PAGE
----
Figure 6: Nineteen Turns on a T-80-2 Powdered Iron Core. (click here for a higher resolution graph)

As you can see from ** Figure 6**, the

Figure 7: Test Jig for Measuring Attenuation of Cores

In order to determine the actual attenuating capability
of a ferrite core, I wound several FT-114-43 and FT-114-77 cores and placed
them in the jig shown in ** Figure 7**. In order to
determine a reference level, I substituted a short for Z unknown and recorded
the reading. When Z unknown is of some value that causes an attenuation
of > 20 db, then the output of the 10 db pad is essentially open so the
output rises by 6 db. To compensate for this, 6 db of attenuation
should be added to every reading. When one does this, one can calculate
the expected attenuation by using the measured Zmag from the AIM
4170. The expected attenuation factor in db is given by :

Figure 8: 30 Turns on an FT-114-77 Core. (click
here
for a higher resolution graph)

Figure 9: 30 Turns on an FT-114-77 Core Expanded View for 40 Meters. (click here for a higher resolution graph)

When you first look at ** Figure 8**, it looks
terrible. But let's take a closer look. First of all, the reactive
part of the impedance is

The curves shown in ** Figure 10** are the results
of attenuation measurements of both FT-114-43 and FT-114-77 cores on all
the HF ham bands.

Figure 10: Attenuation of FT-114-77 and FT-114-43 Cores vs Frequency. (click here for a higher resolution graph)

As you can see from ** Figure 10**, more turns
do not always mean more attenuation as seen in the blue and tan curves.
The literature has always recommended a type 77 material ferrite for the
lower HF bands and a type 43 ferrite for the upper HF bands, and the red
and black curves confirm that. And, not surprisingly, a 43 core in
series with a 77 core yields good attenuation across the whole HF band
as seen by the green curve.

One of the most common uses of ferrites in the ham community consists of a series of ferrite beads slipped over the coaxial feed line of an antenna in the form of a choke balun. These ferrite beads attenuate the RF current that may be flowing on the outside of the coax due to an unbalanced feed line feeding a balanced antenna or radiation of the antenna onto the feed line.

Figure 11: Attenuation of Seven SB-1020-43 Ferrite Beads. (click here for a higher resolution graph)

As you can see from the plot in ** Figure 11**,
the attenuation on 160 meters is mainly due to the inductive reactance
part of the impedance, whereas the attenuation at 10 meters is mainly due
to the resistive part of the impedance. If we assume the minimum
impedance is 4 X 50 = 200 ohms, seven beads is just adequate for the 160
meter band. From our experience from previous measurements, if we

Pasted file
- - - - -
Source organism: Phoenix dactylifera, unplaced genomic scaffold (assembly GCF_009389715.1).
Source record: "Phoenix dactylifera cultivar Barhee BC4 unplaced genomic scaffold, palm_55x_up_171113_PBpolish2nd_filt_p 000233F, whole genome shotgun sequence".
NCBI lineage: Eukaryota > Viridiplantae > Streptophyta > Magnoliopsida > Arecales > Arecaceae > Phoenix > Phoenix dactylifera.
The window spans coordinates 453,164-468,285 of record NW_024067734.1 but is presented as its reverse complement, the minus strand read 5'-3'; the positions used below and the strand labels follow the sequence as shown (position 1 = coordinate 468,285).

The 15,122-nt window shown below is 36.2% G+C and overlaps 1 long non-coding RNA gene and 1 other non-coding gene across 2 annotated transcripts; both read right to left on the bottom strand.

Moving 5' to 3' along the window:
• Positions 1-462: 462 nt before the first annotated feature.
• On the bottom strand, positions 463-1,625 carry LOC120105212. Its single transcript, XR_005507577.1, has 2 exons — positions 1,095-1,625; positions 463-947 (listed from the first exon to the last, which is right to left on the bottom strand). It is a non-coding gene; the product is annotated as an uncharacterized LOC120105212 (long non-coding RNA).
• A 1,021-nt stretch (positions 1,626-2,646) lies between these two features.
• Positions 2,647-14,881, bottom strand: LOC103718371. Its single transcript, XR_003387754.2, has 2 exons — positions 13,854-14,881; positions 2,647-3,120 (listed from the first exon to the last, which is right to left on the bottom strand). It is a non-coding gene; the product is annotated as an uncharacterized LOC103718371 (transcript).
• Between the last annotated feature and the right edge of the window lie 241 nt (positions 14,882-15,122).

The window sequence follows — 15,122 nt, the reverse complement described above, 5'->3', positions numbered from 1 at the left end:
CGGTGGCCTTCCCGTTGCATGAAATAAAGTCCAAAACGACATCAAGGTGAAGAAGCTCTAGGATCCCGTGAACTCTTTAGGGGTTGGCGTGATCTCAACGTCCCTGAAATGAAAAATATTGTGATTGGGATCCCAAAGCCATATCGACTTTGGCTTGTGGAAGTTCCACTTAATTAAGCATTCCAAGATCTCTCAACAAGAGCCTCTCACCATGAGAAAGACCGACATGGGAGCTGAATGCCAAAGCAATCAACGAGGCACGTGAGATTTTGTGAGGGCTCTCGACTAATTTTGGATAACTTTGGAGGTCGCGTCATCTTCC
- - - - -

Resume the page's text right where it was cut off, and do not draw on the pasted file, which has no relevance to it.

slipped a few more beads on the coax, we would see that the reactive part
of the impedance would be capacitive at the 10 meters frequency, but Zmag
would still be large and give plenty of attenuation.

I hope that this analysis has been interesting and has explained some of the strange results you may have gotten when using ferrites in the past. Ferrites are wonderful materials that I feel we as hams will be using more and more. With antennas being forced down lower, the chances of interference to less and less robust consumer electronics are increasing. A common mode choke using either ferrite snap-ons or ferrite cores can eliminate a lot of this interference. Also, many new lighting plans include halogen lights with switching power supplies that generate interference at high frequencies. Common mode chokes may be useful in these situations, also. Many consumer devices such as plasma TVs will radiate into our HF bands. Common mode chokes on leads emanating from these devices may very well cure the problem.Conclusions

I learned from these measurements that the ** ferrite
material** itself can be responsible for an inductor having a

The ** maximum attenuation** of a wire passing
through or wound on a ferrite core does not necessarily occur at the frequency
where the inductive reactance is maximum, but instead where the

The type of material one uses for a common mode choke whether it be 33, 43, 61, or 77 material is a function of the band of frequencies that need to be attenuated. A core material should be chosen such that the frequencies to be attenuated are near the frequency where theta crosses zero. However, good attenuation may be had at frequencies removed from this resonant point because of the low Q of the coil.

One must consider ** resistivity and permeability**
when slipping ferrite beads over a conductor to gain some common mode attenuation,
because the

Also, a good understanding of the loss factor of a ferrite might save you from a very hot core.

Remember that there is *big*** difference**
between a

If nothing else this strange phenomenon of a coil of wire
looking resistive and even capacitive has been interesting to me.
I hope you have found it interesting, too!